Portfolio Report: Parks & Open Spaces

Portfolio Responsibilities

Decision-making for and oversight of local parks and public council open spaces, including beaches, coastal walkways, reserves, sports fields, playgrounds, non-road reserve plazas and boat ramps. This includes location and naming of new parks, design and maintenance of park facilities and settings, and supporting community events and planting programmes in parks. Landowner consent delegation in respect of local parks and open spaces. Regulatory and policy oversight of local dog management. Advocacy to achieve local priorities relating to parks network development and input into the management and use of regional parks located within the local area.

Western Park Paving Renewals

Western Park PathwaysThis long-awaited work is progressing well with an expected completion date at the end of June.

Auckland Domain

Watson Bequest Reflection Pond

The Watson Bequest reflection pond in the Domain has undergone an extensive rebuild over the last couple of years and is about to be opened. The original pond and associated statues were tendered in 1954 and officially unveiled in 19 October 1955. They were a bequest from Alexander Richard Dickey Watson. The bequest and associated sculpture commemorated the first 100 years of the history of the city of Auckland. The pond was designed by the Council architect Tibor Doner and the stonework by the Scarborough brothers of Scarborough Terrace fame. The statue and pond were originally proposed for Albert Park but it was decided that the Domain was a more appropriate site.

Auckland Domain Masterplan

Consultation on the Domain Masterplan ran during February and March 2016, approximately 300 people and organisations provided feedback on the master plan via email, Shape Auckland and at the open days at the Domain and Lantern Festival. There was support for the following four major shifts:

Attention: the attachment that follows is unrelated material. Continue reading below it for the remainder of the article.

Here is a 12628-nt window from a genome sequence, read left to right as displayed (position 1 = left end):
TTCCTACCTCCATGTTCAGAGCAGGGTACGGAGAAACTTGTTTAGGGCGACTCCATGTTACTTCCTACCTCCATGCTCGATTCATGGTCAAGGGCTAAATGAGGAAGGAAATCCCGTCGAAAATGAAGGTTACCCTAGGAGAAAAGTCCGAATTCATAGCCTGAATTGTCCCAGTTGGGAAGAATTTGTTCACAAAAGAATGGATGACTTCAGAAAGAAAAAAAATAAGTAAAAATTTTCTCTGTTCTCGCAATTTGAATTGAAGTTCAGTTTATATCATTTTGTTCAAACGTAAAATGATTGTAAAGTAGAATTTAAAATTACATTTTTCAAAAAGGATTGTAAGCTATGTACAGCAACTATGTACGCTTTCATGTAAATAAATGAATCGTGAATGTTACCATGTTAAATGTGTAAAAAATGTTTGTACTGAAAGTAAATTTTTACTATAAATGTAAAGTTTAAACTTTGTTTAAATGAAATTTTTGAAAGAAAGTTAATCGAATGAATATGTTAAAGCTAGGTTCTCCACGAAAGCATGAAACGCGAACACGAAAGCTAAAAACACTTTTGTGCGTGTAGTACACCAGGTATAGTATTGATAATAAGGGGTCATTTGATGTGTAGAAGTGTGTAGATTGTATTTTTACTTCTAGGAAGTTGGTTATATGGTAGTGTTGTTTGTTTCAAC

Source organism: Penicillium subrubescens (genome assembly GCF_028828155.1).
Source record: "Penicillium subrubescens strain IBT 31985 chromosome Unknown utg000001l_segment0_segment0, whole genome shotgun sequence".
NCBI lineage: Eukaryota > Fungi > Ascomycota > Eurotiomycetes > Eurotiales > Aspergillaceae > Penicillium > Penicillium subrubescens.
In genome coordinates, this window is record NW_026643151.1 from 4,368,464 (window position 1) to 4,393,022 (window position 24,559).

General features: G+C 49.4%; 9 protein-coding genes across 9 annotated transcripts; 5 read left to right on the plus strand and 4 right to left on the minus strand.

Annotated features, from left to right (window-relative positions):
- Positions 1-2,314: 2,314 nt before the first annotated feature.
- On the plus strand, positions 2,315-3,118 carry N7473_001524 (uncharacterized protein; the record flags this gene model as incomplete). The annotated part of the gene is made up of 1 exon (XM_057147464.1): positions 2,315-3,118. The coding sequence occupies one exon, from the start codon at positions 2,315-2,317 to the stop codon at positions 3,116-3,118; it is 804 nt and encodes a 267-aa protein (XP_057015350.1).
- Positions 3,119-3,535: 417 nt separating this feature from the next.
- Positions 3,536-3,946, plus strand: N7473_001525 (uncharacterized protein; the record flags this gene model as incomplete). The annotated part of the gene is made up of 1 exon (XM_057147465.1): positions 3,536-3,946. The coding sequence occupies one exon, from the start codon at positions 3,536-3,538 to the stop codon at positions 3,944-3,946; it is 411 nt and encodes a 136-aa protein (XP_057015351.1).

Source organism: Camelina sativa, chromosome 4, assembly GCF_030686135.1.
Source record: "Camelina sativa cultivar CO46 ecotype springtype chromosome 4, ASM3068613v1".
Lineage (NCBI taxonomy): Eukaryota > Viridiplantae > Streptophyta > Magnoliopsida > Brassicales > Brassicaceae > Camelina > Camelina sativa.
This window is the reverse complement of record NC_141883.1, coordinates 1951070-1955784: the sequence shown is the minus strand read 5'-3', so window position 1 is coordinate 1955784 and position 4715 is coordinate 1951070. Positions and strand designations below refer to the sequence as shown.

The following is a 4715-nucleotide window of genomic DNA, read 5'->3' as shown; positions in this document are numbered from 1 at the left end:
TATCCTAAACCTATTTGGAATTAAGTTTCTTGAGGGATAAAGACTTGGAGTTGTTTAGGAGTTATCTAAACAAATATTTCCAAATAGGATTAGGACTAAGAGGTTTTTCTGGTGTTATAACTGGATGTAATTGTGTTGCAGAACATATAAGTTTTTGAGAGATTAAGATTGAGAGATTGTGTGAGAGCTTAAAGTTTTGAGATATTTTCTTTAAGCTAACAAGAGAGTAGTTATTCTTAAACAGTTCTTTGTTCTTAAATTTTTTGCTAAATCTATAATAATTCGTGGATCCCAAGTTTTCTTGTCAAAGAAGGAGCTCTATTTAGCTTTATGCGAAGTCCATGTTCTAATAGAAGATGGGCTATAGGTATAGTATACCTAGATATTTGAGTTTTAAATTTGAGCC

• consolidated car parking
  • Kari Street nursery repurpose
  • closing roads, and
  • creating play space.

The feedback was in favour of all proposals with the idea of redeveloping the Kari Street nursery receiving the most support and least disapprovals. The nursery site adjacent to and supporting the Wintergardens is to be retained as it is essential to the servicing of the horticultural displays in and around the Domain, including the Winter Gardens. There was also support for providing for cyclists and pedestrians and improving the quality of the sports fields. The Domain Committee will informally consider this feedback before consequential changes to the Master Plan are made with the intent of adoption in June/July 2016.

Rabbit Control in Western Springs Lakeside Reserve

Rabbit population in the area has grown to a point where control is required. The estimated population was over 680. A target was set to reduce the population by at least 80%. Controlled night shooting has been used, with a kill rate of 319 rabbits to date. Up to four night shoots may be used.

Rose Road Gully Control Work

Te Ngahere completed their work last week and I have put together a brief summary for you. The work was paid for from operational budgets and I think they have done a good job. We have not used sprays but did use a glyphosate paste on some of the stumps. Staff are looking into spray-free options in consultation with Ngati Whatua as a possible partner in the delivery of that service as well as seeking pricing from the existing contractor for the work.

Waitematā Local Board Volunteer Activities May 2016